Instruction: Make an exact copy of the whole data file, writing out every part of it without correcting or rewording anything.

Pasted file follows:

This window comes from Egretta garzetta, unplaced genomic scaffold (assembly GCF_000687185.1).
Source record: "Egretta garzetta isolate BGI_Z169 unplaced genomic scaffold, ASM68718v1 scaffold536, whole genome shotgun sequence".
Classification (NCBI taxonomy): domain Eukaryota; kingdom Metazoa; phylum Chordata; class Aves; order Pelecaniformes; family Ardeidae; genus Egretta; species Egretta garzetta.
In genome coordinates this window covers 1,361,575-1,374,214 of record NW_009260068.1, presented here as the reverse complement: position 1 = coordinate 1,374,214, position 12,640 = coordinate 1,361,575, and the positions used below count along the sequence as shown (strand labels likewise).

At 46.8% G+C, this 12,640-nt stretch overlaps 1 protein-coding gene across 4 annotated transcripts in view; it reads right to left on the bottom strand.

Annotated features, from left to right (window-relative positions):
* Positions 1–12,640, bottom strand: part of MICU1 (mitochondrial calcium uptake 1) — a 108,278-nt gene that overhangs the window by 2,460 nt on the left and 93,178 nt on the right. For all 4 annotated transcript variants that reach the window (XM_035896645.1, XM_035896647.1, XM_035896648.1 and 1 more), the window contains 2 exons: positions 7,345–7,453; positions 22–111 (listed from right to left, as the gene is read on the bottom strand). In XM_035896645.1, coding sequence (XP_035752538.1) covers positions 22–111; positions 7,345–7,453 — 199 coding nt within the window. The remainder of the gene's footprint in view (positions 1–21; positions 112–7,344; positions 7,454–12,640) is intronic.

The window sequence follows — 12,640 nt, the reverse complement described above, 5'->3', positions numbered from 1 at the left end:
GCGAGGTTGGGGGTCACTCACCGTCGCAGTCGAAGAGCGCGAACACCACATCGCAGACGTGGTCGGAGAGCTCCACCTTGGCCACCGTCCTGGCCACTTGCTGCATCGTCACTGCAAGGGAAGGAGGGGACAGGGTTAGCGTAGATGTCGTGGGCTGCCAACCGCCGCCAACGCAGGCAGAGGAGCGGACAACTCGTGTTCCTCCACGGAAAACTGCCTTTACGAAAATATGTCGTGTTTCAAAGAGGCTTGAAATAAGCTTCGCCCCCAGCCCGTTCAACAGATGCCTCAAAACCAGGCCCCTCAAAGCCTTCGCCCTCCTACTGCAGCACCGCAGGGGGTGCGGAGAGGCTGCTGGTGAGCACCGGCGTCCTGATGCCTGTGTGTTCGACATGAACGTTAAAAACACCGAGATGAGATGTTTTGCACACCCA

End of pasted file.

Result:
This window comes from Egretta garzetta, unplaced genomic scaffold (assembly GCF_000687185.1).
Source record: "Egretta garzetta isolate BGI_Z169 unplaced genomic scaffold, ASM68718v1 scaffold536, whole genome shotgun sequence".
Classification (NCBI taxonomy): domain Eukaryota; kingdom Metazoa; phylum Chordata; class Aves; order Pelecaniformes; family Ardeidae; genus Egretta; species Egretta garzetta.
In genome coordinates this window covers 1,361,575-1,374,214 of record NW_009260068.1, presented here as the reverse complement: position 1 = coordinate 1,374,214, position 12,640 = coordinate 1,361,575, and the positions used below count along the sequence as shown (strand labels likewise).

At 46.8% G+C, this 12,640-nt stretch overlaps 1 protein-coding gene across 4 annotated transcripts in view; it reads right to left on the bottom strand.

Annotated features, from left to right (window-relative positions):
* Positions 1–12,640, bottom strand: part of MICU1 (mitochondrial calcium uptake 1) — a 108,278-nt gene that overhangs the window by 2,460 nt on the left and 93,178 nt on the right. For all 4 annotated transcript variants that reach the window (XM_035896645.1, XM_035896647.1, XM_035896648.1 and 1 more), the window contains 2 exons: positions 7,345–7,453; positions 22–111 (listed from right to left, as the gene is read on the bottom strand). In XM_035896645.1, coding sequence (XP_035752538.1) covers positions 22–111; positions 7,345–7,453 — 199 coding nt within the window. The remainder of the gene's footprint in view (positions 1–21; positions 112–7,344; positions 7,454–12,640) is intronic.

The window sequence follows — 12,640 nt, the reverse complement described above, 5'->3', positions numbered from 1 at the left end:
GCGAGGTTGGGGGTCACTCACCGTCGCAGTCGAAGAGCGCGAACACCACATCGCAGACGTGGTCGGAGAGCTCCACCTTGGCCACCGTCCTGGCCACTTGCTGCATCGTCACTGCAAGGGAAGGAGGGGACAGGGTTAGCGTAGATGTCGTGGGCTGCCAACCGCCGCCAACGCAGGCAGAGGAGCGGACAACTCGTGTTCCTCCACGGAAAACTGCCTTTACGAAAATATGTCGTGTTTCAAAGAGGCTTGAAATAAGCTTCGCCCCCAGCCCGTTCAACAGATGCCTCAAAACCAGGCCCCTCAAAGCCTTCGCCCTCCTACTGCAGCACCGCAGGGGGTGCGGAGAGGCTGCTGGTGAGCACCGGCGTCCTGATGCCTGTGTGTTCGACATGAACGTTAAAAACACCGAGATGAGATGTTTTGCACACCCA